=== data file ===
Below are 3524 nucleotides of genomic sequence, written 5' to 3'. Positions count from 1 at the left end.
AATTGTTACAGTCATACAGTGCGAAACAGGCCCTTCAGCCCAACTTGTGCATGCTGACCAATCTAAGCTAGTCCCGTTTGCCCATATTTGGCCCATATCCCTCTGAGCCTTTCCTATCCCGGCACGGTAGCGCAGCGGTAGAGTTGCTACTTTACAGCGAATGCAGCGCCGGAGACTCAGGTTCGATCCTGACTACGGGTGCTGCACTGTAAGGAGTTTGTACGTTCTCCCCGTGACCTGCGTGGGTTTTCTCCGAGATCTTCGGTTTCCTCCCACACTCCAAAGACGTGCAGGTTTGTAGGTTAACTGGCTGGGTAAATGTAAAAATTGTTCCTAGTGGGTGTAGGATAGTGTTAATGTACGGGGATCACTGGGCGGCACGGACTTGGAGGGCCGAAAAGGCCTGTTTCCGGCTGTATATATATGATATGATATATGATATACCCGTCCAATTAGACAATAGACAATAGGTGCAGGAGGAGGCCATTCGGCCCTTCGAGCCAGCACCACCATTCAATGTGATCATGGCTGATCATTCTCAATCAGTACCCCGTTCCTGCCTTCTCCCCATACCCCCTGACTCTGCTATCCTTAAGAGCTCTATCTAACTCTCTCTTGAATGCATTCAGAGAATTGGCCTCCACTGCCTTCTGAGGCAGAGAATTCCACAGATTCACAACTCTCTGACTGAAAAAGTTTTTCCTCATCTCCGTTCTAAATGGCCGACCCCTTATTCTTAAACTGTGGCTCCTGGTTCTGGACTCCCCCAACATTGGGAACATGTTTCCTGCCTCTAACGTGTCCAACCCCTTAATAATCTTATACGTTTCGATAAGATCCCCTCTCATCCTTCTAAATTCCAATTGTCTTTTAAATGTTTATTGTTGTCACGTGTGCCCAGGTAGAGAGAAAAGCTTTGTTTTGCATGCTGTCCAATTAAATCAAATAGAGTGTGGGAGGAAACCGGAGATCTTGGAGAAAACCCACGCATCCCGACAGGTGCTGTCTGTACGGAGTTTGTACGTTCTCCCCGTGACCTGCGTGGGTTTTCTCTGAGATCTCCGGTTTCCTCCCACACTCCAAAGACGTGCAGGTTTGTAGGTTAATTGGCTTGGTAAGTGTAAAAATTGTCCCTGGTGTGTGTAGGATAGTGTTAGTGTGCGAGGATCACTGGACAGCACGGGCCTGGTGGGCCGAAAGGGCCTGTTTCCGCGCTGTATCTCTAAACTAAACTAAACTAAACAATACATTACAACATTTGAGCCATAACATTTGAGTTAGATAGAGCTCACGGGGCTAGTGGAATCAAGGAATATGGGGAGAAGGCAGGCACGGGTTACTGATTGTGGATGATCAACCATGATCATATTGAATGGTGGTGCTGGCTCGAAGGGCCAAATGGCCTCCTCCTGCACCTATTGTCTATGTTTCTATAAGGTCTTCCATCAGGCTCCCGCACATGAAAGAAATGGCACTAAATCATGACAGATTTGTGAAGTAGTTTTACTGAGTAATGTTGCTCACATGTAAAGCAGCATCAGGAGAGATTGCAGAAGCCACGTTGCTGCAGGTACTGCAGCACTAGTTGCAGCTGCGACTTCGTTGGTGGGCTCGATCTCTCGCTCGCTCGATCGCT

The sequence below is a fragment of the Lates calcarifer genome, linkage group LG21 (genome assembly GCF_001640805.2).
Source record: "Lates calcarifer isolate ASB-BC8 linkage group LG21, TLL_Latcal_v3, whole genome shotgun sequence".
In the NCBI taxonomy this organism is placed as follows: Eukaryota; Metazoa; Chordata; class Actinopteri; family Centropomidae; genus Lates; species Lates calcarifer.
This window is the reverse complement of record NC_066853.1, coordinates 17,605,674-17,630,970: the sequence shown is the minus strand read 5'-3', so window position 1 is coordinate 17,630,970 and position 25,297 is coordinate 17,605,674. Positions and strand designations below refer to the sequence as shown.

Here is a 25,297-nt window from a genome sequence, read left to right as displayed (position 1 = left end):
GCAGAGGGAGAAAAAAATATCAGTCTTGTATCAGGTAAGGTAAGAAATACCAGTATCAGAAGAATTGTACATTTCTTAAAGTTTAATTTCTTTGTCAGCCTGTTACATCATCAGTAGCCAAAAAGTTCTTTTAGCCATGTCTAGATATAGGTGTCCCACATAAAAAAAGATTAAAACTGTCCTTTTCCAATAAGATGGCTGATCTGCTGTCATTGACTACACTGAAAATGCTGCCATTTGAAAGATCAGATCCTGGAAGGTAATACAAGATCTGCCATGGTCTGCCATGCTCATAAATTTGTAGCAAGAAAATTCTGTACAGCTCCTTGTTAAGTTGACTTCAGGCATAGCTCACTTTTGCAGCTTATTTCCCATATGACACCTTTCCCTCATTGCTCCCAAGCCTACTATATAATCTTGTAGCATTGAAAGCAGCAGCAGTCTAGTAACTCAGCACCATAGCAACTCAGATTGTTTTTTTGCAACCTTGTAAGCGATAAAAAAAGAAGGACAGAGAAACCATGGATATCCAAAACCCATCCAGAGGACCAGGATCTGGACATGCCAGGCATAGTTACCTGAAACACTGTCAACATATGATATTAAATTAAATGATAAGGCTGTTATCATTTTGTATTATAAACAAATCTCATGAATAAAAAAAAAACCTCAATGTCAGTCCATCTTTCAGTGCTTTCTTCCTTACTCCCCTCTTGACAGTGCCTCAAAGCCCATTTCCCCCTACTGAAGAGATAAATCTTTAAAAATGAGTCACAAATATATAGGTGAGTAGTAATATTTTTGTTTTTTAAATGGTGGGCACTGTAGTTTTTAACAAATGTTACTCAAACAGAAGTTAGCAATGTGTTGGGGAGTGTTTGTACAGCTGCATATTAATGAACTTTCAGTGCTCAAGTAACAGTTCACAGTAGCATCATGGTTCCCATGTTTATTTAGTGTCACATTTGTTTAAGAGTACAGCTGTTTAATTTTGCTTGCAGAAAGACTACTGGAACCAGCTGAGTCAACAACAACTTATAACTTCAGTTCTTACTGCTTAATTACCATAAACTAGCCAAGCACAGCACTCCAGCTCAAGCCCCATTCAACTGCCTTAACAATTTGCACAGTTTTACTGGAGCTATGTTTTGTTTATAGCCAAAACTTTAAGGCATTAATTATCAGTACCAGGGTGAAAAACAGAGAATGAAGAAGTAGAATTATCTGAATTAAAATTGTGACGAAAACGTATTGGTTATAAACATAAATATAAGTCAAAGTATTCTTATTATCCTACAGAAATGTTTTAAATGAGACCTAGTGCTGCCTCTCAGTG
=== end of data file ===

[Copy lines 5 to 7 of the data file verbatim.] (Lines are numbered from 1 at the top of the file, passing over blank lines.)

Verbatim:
In the NCBI taxonomy this organism is placed as follows: Eukaryota; Metazoa; Chordata; class Actinopteri; family Centropomidae; genus Lates; species Lates calcarifer.
This window is the reverse complement of record NC_066853.1, coordinates 17,605,674-17,630,970: the sequence shown is the minus strand read 5'-3', so window position 1 is coordinate 17,630,970 and position 25,297 is coordinate 17,605,674. Positions and strand designations below refer to the sequence as shown.

Here is a 25,297-nt window from a genome sequence, read left to right as displayed (position 1 = left end):